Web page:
Parallel kernel in devices

What is the current state of launching a kernel in two devices in parallel, each one computing partially the results to reduce the total time (compared with a single device)?

Does sycl provide a mechanism to do it efficiently?

Currently with this strategy the overheads are high:

1. launch two threads
2. each thread contains one sycl scope
3. each scope computes kernels/data transfers
4. each scope synchronizes all together (mutex/threads)
5. loop to 3 if more work needs to be computed by any thread/scope/device

The observed behavior is: the computation time (data transfer+kernel) is somehow proportional, but the rest (queue, scope, function, …) is higher than when using a single device. Therefore, we need huge problems to compensate (or not even then).

Edit to provide an example. To simplify, I remove the step 5 (loop), but the idea is the same. I want to know if this would be the expected parallel usage of 2 devices with SYCL (to achieve the best performance):

void do_gaussian_cpu(bool cpu, Opts opts, Gaussian* gaussian){
  // using opts and gaussian

  { // oneapi scope
    cpu_selector sel;

    {
      std::lock_guard<std::mutex> lk(*opts.m);
      // spliting the work load
      // the first work load is for the first device to enter, etc
      // calculate the offset and size for this work chunk
    }

    queue q(sel);

    auto R = sycl::range<1>(size); // its partial size
    auto Rinput = sycl::range<1>(gaussian->_total_size);
    auto Rfilter = sycl::range<1>(gaussian->_filter_total_size);

    sycl::buffer<cl_float, 1> buf_filterWeight(gaussian->_b.data(), Rfilter);
    sycl::buffer<cl_uchar4, 1> buf_blurred((gaussian->_c.data() + offset), R);

    auto submit_event = q.submit([&](handler &h) {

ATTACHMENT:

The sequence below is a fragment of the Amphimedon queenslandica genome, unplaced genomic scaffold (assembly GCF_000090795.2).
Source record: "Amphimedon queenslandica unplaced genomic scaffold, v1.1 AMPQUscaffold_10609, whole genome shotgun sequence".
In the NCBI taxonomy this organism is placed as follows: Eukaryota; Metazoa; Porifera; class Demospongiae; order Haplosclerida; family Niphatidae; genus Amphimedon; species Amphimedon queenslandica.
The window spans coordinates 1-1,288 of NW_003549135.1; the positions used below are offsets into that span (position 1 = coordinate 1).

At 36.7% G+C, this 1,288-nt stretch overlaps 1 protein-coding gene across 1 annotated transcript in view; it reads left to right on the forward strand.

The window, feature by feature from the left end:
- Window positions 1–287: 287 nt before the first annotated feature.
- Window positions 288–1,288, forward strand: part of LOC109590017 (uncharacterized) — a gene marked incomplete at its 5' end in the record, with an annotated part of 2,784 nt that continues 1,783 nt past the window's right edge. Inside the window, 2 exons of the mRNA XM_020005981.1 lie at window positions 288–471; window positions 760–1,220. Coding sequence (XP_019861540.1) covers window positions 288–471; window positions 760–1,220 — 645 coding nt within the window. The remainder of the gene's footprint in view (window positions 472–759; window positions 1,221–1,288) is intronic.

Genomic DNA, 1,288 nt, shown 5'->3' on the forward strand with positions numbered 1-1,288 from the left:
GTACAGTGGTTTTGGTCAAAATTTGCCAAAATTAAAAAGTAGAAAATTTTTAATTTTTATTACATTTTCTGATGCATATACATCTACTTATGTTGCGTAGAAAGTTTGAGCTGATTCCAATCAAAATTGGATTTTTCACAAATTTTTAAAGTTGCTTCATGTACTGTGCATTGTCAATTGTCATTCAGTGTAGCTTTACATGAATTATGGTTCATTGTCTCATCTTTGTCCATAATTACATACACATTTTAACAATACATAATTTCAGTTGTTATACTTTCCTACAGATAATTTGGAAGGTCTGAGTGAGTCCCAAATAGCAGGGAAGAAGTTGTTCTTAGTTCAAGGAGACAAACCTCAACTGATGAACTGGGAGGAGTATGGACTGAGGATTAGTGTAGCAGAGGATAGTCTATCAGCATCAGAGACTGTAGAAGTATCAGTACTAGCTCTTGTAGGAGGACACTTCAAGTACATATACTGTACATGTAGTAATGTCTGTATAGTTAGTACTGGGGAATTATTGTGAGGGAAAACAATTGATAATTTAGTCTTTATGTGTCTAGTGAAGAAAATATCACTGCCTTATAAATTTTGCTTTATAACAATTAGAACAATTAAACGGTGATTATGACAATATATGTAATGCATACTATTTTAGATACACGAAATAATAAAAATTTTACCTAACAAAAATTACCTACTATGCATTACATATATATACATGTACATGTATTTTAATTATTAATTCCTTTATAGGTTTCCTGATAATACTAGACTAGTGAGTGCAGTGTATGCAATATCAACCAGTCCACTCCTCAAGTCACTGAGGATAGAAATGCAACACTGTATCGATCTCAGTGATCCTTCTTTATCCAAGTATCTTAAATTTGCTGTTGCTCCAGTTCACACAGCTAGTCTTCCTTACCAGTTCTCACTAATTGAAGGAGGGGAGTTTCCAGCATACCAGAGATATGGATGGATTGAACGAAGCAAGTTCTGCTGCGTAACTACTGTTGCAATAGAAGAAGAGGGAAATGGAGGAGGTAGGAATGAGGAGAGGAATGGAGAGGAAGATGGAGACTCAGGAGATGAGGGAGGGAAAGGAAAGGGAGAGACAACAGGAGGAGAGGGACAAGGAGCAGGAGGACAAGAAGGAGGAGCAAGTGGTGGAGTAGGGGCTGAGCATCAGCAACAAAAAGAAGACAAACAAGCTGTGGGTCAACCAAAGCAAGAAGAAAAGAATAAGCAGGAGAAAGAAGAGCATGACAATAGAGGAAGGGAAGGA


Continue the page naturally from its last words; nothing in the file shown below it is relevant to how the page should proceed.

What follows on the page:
// ... the same as before ...
                                 });
    submit_event.wait();
  }
}
void do_gaussian_gpu(bool cpu, Opts opts, Gaussian* gaussian){
  // using opts and gaussian

  { // oneapi scope
    gpu_selector sel;

    {
      std::lock_guard<std::mutex> lk(*opts.m);
      // spliting the work load
      // the first work load is for the first device to enter, etc
      // calculate the offset and size for this work chunk
    }

    queue q(sel);

    auto R = sycl::range<1>(size);  // its partial size
    auto Rinput = sycl::range<1>(gaussian->_total_size);
    auto Rfilter = sycl::range<1>(gaussian->_filter_total_size);

    sycl::buffer<cl_float, 1> buf_filterWeight(gaussian->_b.data(), Rfilter);
    sycl::buffer<cl_uchar4, 1> buf_blurred((gaussian->_c.data() + offset), R);

    auto submit_event = q.submit([&](handler &h) {
                                   // ... the same as before ...
                                 });
    submit_event.wait();   
  }
}

void main(){
  // using two independent funcs, one for cpu, the other for gpu
  if (use_cpu_and_gpu){
    std::thread t1(do_gaussian_cpu, true, opts, &gaussian);
    do_gaussian_gpu(false, opts, &gaussian);
    t1.join();
  }
}

You don’t need to use a thread for the CPU execution. You just need to set up a queue for each device then submit your kernel to the queue to run the execution in parallel. This lesson/presentation might help you with your understanding of how this works.